The CIAA (Central Intercollegiate Athletic Association) Men’s and Women’s basketball tournament is returning to Baltimore in 2023 along with a variety of high-profile events. It will be held in Baltimore until 2025.
Jacqie McWilliams Parker, the first female to serve as commissioner for the CIAA, and first appointed African-American female commissioner representing the NCAA (National Collegiate Athletic Association) Division I, II and III, provides leadership for 12 member institutions. She completed 10 years working with the CIAA.
“This will be my 11th basketball tournament, so I’m in my 11th season of championships. I’ve been in the industry for almost 30 years in athletic administration,” McWilliams Parker said.
She also implements the strategic plan for the conference. Baltimore successfully hosted the CIAA in-person championship game in 2022. McWilliams Parker explained that the CIAA’s headquarters is located in Charlotte, North Carolina. Charm City will be hosting the 2023 Tournament Week from February 21-25, 2023. Baltimore’s submission of a very aggressive bid led to the tournament’s current venue relocation, according to the commissioner.
“We had several other cities to bid as well. We were in Charlotte for 15 years, but the key for us was having a venue that we could have our event in the entire week, to be in a community where it was easy for our fans to get around, to be in a community that would embrace the CIAA African American HBCU culture of who we are, to have hotels giving us quality rates, and availability of venues,” McWilliams Parker said.
The commissioner explained that approximately 30 events will happen, beyond the basketball games.
“We need a space and a community that’s really going to embrace us and wants to be a part of it,” McWilliams Parker said.
According to the commissioner, despite COVID-19 constraints, an economic impact survey revealed that over 66,000 fans attended over 22 CIAA games in Baltimore’s inaugural time hosting the basketball tournament. She added that the economic impact was $13.9 million.
This year, teams consisting of men and women will play at the CFG Bank Arena in Baltimore, Maryland, located at 201 W Baltimore St. CIAA teams will include Bowie State University, Claflin University, Elizabeth City State University, Fayetteville State University, Lincoln University, Johnson C. Smith University, Shaw University, Livingstone College, Virginia State University, St. Augustine’s University, Virginia Union University and Winston-Salem State University, per the NCAA’s website.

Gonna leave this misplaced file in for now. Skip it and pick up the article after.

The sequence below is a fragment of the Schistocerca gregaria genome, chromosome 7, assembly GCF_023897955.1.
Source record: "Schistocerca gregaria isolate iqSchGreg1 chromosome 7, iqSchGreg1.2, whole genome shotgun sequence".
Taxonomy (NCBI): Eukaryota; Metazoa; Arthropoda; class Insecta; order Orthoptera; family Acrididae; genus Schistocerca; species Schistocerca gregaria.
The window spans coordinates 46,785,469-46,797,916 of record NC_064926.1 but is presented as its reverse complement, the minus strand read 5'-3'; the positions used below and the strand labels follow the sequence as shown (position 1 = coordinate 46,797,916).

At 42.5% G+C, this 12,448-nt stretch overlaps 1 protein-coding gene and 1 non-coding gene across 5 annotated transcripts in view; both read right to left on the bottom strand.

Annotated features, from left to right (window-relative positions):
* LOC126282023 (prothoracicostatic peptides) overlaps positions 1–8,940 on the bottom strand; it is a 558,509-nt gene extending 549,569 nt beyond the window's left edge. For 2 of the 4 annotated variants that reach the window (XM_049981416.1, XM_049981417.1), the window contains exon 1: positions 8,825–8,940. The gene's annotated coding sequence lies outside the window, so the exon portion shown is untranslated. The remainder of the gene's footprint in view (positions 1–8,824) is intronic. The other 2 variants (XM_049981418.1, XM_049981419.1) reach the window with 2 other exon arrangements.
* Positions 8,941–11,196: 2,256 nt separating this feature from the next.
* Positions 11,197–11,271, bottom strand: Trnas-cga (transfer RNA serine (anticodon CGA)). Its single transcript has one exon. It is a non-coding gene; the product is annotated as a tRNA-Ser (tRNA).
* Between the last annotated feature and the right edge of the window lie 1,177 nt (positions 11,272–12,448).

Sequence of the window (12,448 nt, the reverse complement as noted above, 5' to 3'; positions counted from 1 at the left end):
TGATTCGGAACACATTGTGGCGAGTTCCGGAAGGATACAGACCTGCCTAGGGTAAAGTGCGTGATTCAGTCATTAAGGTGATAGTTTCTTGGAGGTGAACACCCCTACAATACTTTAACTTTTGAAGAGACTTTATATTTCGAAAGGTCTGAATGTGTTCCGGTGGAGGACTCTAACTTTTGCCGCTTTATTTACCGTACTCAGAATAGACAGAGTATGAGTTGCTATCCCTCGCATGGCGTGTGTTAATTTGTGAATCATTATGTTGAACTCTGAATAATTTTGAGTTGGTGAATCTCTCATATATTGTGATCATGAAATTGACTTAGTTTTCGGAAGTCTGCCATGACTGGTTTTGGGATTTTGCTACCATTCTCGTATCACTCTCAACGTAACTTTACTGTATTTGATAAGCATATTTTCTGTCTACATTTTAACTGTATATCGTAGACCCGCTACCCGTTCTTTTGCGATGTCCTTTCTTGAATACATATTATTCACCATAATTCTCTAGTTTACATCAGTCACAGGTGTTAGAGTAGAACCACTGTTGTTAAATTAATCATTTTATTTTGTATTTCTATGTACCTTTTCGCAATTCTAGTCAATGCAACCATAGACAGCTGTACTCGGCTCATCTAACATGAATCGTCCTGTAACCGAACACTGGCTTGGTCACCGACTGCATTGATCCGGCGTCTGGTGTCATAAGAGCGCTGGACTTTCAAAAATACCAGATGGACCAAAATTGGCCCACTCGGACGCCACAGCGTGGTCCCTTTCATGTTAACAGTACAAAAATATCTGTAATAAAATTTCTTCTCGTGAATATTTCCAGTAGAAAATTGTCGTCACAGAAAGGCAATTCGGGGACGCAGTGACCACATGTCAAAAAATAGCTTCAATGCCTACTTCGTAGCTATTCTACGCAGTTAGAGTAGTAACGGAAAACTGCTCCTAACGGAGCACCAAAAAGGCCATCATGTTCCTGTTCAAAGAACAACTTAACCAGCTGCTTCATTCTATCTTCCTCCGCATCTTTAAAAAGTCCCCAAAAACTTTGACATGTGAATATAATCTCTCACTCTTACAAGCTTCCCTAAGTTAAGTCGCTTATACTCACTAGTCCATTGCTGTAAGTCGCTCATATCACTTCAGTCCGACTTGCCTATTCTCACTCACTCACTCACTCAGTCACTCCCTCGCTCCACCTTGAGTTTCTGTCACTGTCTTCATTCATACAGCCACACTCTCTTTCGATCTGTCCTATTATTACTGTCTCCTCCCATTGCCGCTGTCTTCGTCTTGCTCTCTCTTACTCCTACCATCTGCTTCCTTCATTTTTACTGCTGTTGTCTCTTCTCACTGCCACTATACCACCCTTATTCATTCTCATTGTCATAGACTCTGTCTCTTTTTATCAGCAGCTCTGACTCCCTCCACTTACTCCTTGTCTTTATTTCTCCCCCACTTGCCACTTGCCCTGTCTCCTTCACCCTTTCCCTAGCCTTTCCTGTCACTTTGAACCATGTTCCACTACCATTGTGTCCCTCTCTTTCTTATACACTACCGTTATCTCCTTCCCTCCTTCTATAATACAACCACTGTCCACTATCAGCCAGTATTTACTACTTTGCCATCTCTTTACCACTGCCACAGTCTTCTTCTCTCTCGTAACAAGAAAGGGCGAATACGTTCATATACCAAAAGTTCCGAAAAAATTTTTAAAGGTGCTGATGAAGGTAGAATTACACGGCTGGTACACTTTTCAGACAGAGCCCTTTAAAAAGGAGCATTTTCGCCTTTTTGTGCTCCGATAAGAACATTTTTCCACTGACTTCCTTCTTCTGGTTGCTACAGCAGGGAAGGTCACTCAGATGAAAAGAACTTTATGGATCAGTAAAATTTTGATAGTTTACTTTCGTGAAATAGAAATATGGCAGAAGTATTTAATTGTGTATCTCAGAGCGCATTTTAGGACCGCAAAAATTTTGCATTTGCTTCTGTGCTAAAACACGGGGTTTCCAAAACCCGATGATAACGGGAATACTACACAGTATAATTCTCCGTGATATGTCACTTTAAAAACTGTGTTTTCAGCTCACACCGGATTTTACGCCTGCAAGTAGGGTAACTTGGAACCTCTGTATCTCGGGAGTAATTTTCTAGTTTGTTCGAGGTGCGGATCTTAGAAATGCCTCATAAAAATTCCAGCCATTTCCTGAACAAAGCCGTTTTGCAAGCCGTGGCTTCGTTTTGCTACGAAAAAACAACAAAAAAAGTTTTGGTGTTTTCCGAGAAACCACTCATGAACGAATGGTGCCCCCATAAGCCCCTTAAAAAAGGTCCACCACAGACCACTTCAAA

McWilliams Parker mentioned that for the second year, there will be a mix of women and men commentators. The CIAA men’s and women’s tournaments will air on ESPN’s networks. Fans may purchase tickets through Ticketmaster or through the CIAA’s tournament website.
“We’re excited. I think the big piece for us is we’re in Black History Month which is exciting. This is a time where we get to celebrate our culture, but our tournament is the first event that’s happening heading into March Madness for basketball, and it’s the most visible event that’s happening in the country, the third largest basketball tournament in the country.”
McWilliams Parker said that the Tournament Week will offer something for everyone. A series of diverse events range from empowerment events, a youth cheer clinic and a health and mental wellness summit to parties and a step show. Visit Baltimore will be holding a youth sports clinic on February 18, 2023. The 2023 CIAA Education Day will allow attendees to meet with various college recruiters on February 22, 2023, from 10-2 p.m. at the Baltimore Convention Center. A 2023 CIAA Career Expo will be held at the same location on February 23, 2023, from 10-2 p.m. Organizations will be able to meet recent graduates, individuals who are switching careers, and students from the CIAA member-schools and other universities.
Some CIAA events require registration or tickets. The CIAA Fan Fest is a two-day free event that will be held at the Baltimore Convention Center on February 24-25, 2023. Concerts and family-friendly entertainment events will be held.
“It is free and open to the public. We love it when the community gets engaged,” McWilliams Parker said.
Title IX’s 50th anniversary will also be celebrated. Title IX is the federal civil rights law that eliminated gender discrimination at colleges and universities. The commissioner explained that it allowed women to play sports and to participate and have scholarships, just as the boys and the men do.
“And so, for us, we are celebrating Title IX to remind our conference and the world that we see our women, we see the trailblazers,” McWilliams Parker said.
She added that it is an opportunity to celebrate the men and women who have opened doors for her and others. McWilliams Parker wants equity and opportunity in sports for both men and women. She played volleyball and basketball at Hampton University before furthering her education at Temple University.
In her role as commissioner, McWilliams Parker reflected on the CIAA’s previous roots as the Colored Intercollegiate Athletic Association. It has been recognized as the oldest historically Black conference in the United States. McWilliams Parker explained that it was founded in 1912 by five institutions to give access to Black Americans to play sports.
“So, our job is really to create lifetime experiences and championships and give these student-athletes an opportunity to win conference championships, and then play in NCAA Division II National Championships. They have to earn their way, but that’s our job to give them the intercollegiate experience, not just play, but also get their degree while they’re playing so that they can be greater citizens in life,” McWilliams Parker said.
Visit and to obtain more information about to about upcoming CIAA games, tickets and events in Baltimore. BT

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